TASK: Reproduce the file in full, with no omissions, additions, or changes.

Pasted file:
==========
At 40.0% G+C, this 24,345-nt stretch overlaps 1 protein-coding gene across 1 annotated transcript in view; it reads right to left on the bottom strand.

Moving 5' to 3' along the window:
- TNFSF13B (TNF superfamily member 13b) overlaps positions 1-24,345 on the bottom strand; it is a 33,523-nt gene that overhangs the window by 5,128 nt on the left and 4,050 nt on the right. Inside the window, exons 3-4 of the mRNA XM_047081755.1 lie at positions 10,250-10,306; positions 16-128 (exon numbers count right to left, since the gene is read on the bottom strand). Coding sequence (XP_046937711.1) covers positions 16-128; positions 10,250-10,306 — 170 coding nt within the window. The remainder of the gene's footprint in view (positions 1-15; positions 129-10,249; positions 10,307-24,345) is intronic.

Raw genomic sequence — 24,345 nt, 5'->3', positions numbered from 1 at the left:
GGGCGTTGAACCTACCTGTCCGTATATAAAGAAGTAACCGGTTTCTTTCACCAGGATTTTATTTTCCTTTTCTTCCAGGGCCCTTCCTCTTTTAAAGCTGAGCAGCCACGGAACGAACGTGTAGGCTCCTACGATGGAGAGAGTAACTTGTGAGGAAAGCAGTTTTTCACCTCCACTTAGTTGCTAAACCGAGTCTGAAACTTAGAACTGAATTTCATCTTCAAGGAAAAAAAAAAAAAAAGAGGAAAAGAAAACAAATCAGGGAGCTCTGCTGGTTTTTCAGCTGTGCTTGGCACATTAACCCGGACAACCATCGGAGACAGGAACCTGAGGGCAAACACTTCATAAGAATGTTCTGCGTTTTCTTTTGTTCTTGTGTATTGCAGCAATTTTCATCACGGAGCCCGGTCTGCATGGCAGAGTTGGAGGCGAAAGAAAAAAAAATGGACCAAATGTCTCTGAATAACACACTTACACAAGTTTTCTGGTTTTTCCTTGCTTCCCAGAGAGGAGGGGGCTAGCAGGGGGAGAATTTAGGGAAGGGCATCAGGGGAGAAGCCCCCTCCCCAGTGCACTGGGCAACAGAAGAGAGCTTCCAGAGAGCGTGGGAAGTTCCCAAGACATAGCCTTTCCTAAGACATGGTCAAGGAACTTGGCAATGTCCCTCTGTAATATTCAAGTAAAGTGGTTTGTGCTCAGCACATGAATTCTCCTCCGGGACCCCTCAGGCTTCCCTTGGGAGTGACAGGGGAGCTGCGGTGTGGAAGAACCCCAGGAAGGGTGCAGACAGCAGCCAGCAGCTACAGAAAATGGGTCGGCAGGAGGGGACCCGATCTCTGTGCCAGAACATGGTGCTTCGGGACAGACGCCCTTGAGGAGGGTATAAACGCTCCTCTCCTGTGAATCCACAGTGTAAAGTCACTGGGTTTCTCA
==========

At 40.0% G+C, this 24,345-nt stretch overlaps 1 protein-coding gene across 1 annotated transcript in view; it reads right to left on the bottom strand.

Moving 5' to 3' along the window:
- TNFSF13B (TNF superfamily member 13b) overlaps positions 1-24,345 on the bottom strand; it is a 33,523-nt gene that overhangs the window by 5,128 nt on the left and 4,050 nt on the right. Inside the window, exons 3-4 of the mRNA XM_047081755.1 lie at positions 10,250-10,306; positions 16-128 (exon numbers count right to left, since the gene is read on the bottom strand). Coding sequence (XP_046937711.1) covers positions 16-128; positions 10,250-10,306 — 170 coding nt within the window. The remainder of the gene's footprint in view (positions 1-15; positions 129-10,249; positions 10,307-24,345) is intronic.

Raw genomic sequence — 24,345 nt, 5'->3', positions numbered from 1 at the left:
GGGCGTTGAACCTACCTGTCCGTATATAAAGAAGTAACCGGTTTCTTTCACCAGGATTTTATTTTCCTTTTCTTCCAGGGCCCTTCCTCTTTTAAAGCTGAGCAGCCACGGAACGAACGTGTAGGCTCCTACGATGGAGAGAGTAACTTGTGAGGAAAGCAGTTTTTCACCTCCACTTAGTTGCTAAACCGAGTCTGAAACTTAGAACTGAATTTCATCTTCAAGGAAAAAAAAAAAAAAAGAGGAAAAGAAAACAAATCAGGGAGCTCTGCTGGTTTTTCAGCTGTGCTTGGCACATTAACCCGGACAACCATCGGAGACAGGAACCTGAGGGCAAACACTTCATAAGAATGTTCTGCGTTTTCTTTTGTTCTTGTGTATTGCAGCAATTTTCATCACGGAGCCCGGTCTGCATGGCAGAGTTGGAGGCGAAAGAAAAAAAAATGGACCAAATGTCTCTGAATAACACACTTACACAAGTTTTCTGGTTTTTCCTTGCTTCCCAGAGAGGAGGGGGCTAGCAGGGGGAGAATTTAGGGAAGGGCATCAGGGGAGAAGCCCCCTCCCCAGTGCACTGGGCAACAGAAGAGAGCTTCCAGAGAGCGTGGGAAGTTCCCAAGACATAGCCTTTCCTAAGACATGGTCAAGGAACTTGGCAATGTCCCTCTGTAATATTCAAGTAAAGTGGTTTGTGCTCAGCACATGAATTCTCCTCCGGGACCCCTCAGGCTTCCCTTGGGAGTGACAGGGGAGCTGCGGTGTGGAAGAACCCCAGGAAGGGTGCAGACAGCAGCCAGCAGCTACAGAAAATGGGTCGGCAGGAGGGGACCCGATCTCTGTGCCAGAACATGGTGCTTCGGGACAGACGCCCTTGAGGAGGGTATAAACGCTCCTCTCCTGTGAATCCACAGTGTAAAGTCACTGGGTTTCTCA